TRUCE feels fortunate that at least some of our viewpoints garner a degree of coverage across a wide range of Wasatch Front media, and increasingly in other local media around the state. And that our readership here and on Twitter has also continued to grow.
So, if the medicinal cannabis story is being covered in papers, on broadcast and/or streaming television, on web sites, on terrestrial or internet radio, in blogs, etc., TRUCE has more than likely been featured in the coverage.
One paper we’ve not had a ton of coverage in, though, is City Weekly, so we’re especially happy to share this piece, in which they interviewed TRUCERs and others, about…
“…who’s behind this latest grassroots lawmaking?
“At City Weekly, we asked some of the initiative’s sponsors and other advocates what keeps them motivated and how they don’t get discouraged after repeated failures on the Hill.”
And we think you’ll find their stories interesting and moving….
Meanwhile, on the topic of media coverage in general, many times we’re brought in as “balance,” or when we are covered, the media goes and gets input from a legislative opponent or law enforcement official or the UMA to balance US.
But we don’t think “A says”/”B says” stories are a zero sum game, because everything we keep learning about medical cannabis and medical cannabis programs tells us we’re right on the facts – and we think that comes through in the stories.
As our Executive Director, Christine Stenquist is quoted in the story as saying, “…five years ago, nobody was talking about medicinal cannabis in this state.”
So just quote us accurately and give us something resembling equal coverage and we’re great, thank you very much.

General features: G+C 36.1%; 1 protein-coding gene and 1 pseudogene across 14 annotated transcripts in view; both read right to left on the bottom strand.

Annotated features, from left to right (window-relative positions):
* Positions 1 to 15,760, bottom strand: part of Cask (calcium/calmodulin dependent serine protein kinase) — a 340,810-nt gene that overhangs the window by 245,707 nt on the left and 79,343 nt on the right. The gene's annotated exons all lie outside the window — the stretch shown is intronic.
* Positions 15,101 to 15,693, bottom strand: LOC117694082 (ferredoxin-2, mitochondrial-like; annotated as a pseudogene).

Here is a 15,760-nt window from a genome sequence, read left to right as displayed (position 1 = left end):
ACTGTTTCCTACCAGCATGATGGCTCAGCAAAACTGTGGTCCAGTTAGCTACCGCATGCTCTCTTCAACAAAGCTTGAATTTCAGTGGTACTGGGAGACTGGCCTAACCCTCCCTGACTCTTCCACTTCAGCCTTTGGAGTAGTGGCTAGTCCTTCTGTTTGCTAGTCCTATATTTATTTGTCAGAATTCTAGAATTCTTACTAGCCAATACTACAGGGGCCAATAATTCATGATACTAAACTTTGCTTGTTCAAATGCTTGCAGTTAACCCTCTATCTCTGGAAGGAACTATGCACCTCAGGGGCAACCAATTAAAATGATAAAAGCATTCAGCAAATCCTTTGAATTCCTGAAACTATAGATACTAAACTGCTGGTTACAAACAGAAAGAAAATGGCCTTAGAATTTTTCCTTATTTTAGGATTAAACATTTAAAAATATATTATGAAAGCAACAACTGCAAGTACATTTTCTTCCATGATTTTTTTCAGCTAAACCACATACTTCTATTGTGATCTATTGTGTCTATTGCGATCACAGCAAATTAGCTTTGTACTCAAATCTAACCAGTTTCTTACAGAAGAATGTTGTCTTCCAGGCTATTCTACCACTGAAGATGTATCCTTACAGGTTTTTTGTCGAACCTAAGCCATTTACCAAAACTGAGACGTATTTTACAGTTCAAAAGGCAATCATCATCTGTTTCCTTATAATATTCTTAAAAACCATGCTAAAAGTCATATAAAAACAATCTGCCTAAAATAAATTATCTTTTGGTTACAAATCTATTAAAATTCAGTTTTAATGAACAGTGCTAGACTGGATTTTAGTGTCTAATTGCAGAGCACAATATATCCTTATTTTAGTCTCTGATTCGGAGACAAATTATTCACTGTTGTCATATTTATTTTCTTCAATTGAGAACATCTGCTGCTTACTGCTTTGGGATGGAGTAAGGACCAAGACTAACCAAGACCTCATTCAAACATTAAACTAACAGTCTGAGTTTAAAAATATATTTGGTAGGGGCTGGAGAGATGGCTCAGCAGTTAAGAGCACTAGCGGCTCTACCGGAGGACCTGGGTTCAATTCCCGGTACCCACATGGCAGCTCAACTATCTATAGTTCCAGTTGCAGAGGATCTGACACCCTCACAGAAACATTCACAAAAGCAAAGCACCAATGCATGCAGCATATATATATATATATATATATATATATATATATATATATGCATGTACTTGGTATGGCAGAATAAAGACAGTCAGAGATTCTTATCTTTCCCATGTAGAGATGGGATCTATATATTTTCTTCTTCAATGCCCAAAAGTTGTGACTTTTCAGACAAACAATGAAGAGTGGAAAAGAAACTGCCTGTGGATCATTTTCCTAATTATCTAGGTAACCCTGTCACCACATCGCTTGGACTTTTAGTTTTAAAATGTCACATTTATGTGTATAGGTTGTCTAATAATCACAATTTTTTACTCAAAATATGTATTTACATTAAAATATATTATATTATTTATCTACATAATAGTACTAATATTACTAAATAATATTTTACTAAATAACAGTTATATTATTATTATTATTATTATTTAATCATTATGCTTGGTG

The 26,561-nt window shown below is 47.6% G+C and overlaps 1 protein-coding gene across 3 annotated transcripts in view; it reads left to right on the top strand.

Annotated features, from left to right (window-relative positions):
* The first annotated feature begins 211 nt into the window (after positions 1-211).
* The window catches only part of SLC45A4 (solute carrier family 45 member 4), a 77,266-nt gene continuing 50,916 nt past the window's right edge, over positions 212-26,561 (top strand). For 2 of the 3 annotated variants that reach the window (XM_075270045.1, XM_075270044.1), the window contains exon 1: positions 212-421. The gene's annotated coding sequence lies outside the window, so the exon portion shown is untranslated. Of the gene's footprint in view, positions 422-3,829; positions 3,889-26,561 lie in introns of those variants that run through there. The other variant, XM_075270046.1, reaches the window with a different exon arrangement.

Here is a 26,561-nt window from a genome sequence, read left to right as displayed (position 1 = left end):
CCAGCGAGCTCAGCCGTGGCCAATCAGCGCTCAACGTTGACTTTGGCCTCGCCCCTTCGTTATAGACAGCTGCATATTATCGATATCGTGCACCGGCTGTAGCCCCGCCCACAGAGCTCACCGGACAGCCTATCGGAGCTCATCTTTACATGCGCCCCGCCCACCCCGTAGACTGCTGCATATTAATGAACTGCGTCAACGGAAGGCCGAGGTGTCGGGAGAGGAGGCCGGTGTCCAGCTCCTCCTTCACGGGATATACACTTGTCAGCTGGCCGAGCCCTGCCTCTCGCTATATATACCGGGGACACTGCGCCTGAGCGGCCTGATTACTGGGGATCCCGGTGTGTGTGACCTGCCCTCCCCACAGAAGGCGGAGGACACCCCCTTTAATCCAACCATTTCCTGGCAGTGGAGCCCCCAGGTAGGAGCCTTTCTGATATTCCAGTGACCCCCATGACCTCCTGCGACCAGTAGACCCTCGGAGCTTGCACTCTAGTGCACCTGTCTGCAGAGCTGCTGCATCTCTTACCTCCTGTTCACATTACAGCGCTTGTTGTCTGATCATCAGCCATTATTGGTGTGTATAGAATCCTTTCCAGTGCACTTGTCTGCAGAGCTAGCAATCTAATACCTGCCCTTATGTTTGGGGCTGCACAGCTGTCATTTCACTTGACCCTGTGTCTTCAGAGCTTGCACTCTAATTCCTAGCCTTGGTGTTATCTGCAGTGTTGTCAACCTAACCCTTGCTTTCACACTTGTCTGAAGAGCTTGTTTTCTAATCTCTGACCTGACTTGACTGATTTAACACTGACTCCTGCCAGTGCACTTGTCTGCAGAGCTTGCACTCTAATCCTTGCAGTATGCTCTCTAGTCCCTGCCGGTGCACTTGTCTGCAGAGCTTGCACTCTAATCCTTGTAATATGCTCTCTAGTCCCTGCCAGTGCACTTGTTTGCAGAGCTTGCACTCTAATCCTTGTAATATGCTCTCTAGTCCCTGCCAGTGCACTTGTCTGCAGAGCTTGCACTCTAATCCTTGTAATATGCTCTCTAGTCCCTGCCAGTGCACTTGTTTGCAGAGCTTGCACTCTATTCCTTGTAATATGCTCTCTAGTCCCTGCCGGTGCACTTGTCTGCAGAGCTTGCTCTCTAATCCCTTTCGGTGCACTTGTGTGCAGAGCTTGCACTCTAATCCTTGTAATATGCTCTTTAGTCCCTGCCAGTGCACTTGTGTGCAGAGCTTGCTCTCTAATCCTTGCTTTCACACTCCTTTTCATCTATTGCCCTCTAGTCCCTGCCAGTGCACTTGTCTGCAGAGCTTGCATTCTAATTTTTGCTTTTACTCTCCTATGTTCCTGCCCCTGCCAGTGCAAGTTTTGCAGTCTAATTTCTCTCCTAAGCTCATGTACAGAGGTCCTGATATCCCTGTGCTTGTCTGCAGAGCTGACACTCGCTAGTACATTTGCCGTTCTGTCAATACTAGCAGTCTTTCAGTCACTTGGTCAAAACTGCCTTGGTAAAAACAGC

We also think it’s of note that while medicinal cannabis (and cannabis in general) gets a lot of bitter criticism (nearly always at least mostly unjustified), we’ve seldom seen opponents publicly criticize TRUCE, our members or the factual materials we share, and feel this speaks to our credibility in always having backing for any claims we make and speaks well about how we go about our advocacy with a respect for responsible action.
There may be a time for stridency and contention on some issues, and we DO get criticized by other activists for not having harder edges sometimes, but in terms of getting a UTAH medical cannabis program established, especially via the ballot initiative route, the key is building a working consensus and coalition across as many aspects of civil society as possible, and most of us are from the school of catching more flies with honey than vinegar.
Which is why, of course, we’re called TRUCE and not, say FIGHT, lol.
Enjoy your Sunday….!
#MMJ #Initiative #Media #UTpol #PatientsBeforePolitics #TRUCE
See full article – Reefer Radness